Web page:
- Non-maturity shares (deposits), such as regular shares, share drafts, and money market accounts, present option risk because they have no contractual maturities. While balances in these accounts can be withdrawn on demand (depositor has the option to withdraw the funds at any time), typically such accounts experience periodic inflows and outflows (for example, share deposits and withdrawals). Therefore, while these shares can be a long-term funding source, the uncertain timing of inflows and outflows can make the appropriate treatment of non-maturity shares challenging. It is not possible to predict with any degree of certainty what the future balances in non-maturity accounts will be, how long they will need to remain open, or what future rates will be paid to members on these accounts.
For more information, see NCUA Letters to Credit Unions 03-CU-11, Non-Maturity Shares and Balance Sheet Risk and 01-CU-19, Managing Share Inflows in Uncertain Times.
- Loans that give borrowers the option to refinance or make prepayments present option risk. For example, a mortgage holder may elect to refinance a mortgage in a falling interest rate environment in order to take advantage of a lower interest rate. This will reduce the credit union’s yield on assets. Similarly, if a borrower makes prepayments on a loan, credit union income will potentially be reduced.
- Investments, such as callable bonds, present option risk because they can be redeemed by the issuer prior to maturity. For example, assume that a credit union purchased a 5-year callable bond at a market yield of 2 percent. If market rates subsequently decline to 0.5 percent, the bond’s issuer will be motivated to call the bond and issue new debt at the lower market rate. At the call date, the issuer effectively repurchases the bond from the credit union. As a result, the credit union will not receive the originally expected yield (such as, 2 percent for 5 years). Instead, the credit union may re-invest the principal at the new, lower market rate. On the other hand, in a rising rate environment, the issuer will likely not call the bond and the credit union will have a below market-yielding investment.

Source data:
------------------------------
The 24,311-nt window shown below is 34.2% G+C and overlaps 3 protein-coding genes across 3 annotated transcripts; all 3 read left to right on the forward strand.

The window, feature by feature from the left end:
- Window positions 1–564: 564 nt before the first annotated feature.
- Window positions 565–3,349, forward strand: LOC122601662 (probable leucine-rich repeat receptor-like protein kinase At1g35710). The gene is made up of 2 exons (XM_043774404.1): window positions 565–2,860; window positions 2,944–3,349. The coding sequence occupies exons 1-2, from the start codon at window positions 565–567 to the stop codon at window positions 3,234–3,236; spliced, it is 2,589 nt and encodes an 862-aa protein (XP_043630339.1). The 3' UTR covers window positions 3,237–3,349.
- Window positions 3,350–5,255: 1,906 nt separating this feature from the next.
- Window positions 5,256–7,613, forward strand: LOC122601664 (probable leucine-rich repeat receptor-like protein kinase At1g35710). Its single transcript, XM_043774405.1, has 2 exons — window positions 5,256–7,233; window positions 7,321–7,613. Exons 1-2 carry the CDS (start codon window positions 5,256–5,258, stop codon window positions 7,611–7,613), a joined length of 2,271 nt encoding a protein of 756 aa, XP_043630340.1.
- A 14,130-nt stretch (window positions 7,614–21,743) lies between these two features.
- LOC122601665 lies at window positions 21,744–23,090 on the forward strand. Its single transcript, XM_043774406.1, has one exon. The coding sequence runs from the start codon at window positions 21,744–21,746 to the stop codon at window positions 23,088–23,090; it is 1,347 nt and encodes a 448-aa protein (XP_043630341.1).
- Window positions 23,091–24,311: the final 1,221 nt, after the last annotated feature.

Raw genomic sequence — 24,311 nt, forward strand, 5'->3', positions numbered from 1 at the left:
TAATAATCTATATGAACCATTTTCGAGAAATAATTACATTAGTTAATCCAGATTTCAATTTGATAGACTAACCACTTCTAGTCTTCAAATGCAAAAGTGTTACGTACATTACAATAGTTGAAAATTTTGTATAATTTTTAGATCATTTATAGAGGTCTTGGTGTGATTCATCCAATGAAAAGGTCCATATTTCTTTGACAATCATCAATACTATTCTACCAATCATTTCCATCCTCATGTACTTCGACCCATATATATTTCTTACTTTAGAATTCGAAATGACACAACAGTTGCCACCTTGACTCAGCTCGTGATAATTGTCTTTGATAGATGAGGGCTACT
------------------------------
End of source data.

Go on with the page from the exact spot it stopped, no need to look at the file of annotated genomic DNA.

See NCUA IRPS 98-2, Investment Securities and End-User Derivatives and NCUA Letter to Federal Credit Unions 98-FCU-4, Interpretive Ruling and Policy Statement 98-2 Examiner Guidance. The Examiner Guidance on IRPS 98-2 covers a broad range of instruments, including all securities in held-to-maturity and AFS accounts (as defined in the Statement of Financial Accounting Standards No. 115 (ASC320) and the more recent Guidance on “Financial Instruments – Credit Losses” (Topic 326)), certificates of deposit held for investment purposes, and end-user derivative contracts not held in trading accounts.
Price risk is the risk that the fair value of a financial instrument will change due to market factors. Generally, long-term assets have more price risk than short-term assets because, as cash flows become more distant, the present value or price of the investment declines. When market interest rates rise, the market value of a credit union’s assets will typically decrease; when market interest rates decline, the market value of the credit union’s assets will typically increase.
However, this does not hold true for all types of assets. For example, changes in market interest rate have the opposite impact on mortgage servicing rights. Anything that increases the amount of unscheduled principal payments (such as refinances and prepayments) will adversely affect the expected earnings stream from mortgage servicing rights and cause their value to decline. When interest rates decrease, the value of a credit union’s mortgage servicing rights generally decrease, because the total servicing fees fall as consumers refinance. Because servicing assets are measured at fair value, or carried at amortized cost and tested for impairment, the fair value adjustment or any impairment is reflected in current earnings.
Sources of Interest Rate Risk
Mortgage-related products potentially create price risk within a loan pipeline, on a balance sheet portfolio of loans and investments, and mortgage servicing rights. Interest rate changes affect not only current values, but also future lending volumes and related fee income. Some examples of the types of these activities are:
- Long-term, fixed-rate mortgage loans
- Long-term, fixed-rate investments (for example, mortgage-backed securities)
- Variable-rate loans where the rate is based on a market index
- Variable-rate loans with caps and floors
- Asset-backed securities where the cash flows and maturity of the security vary as market rates change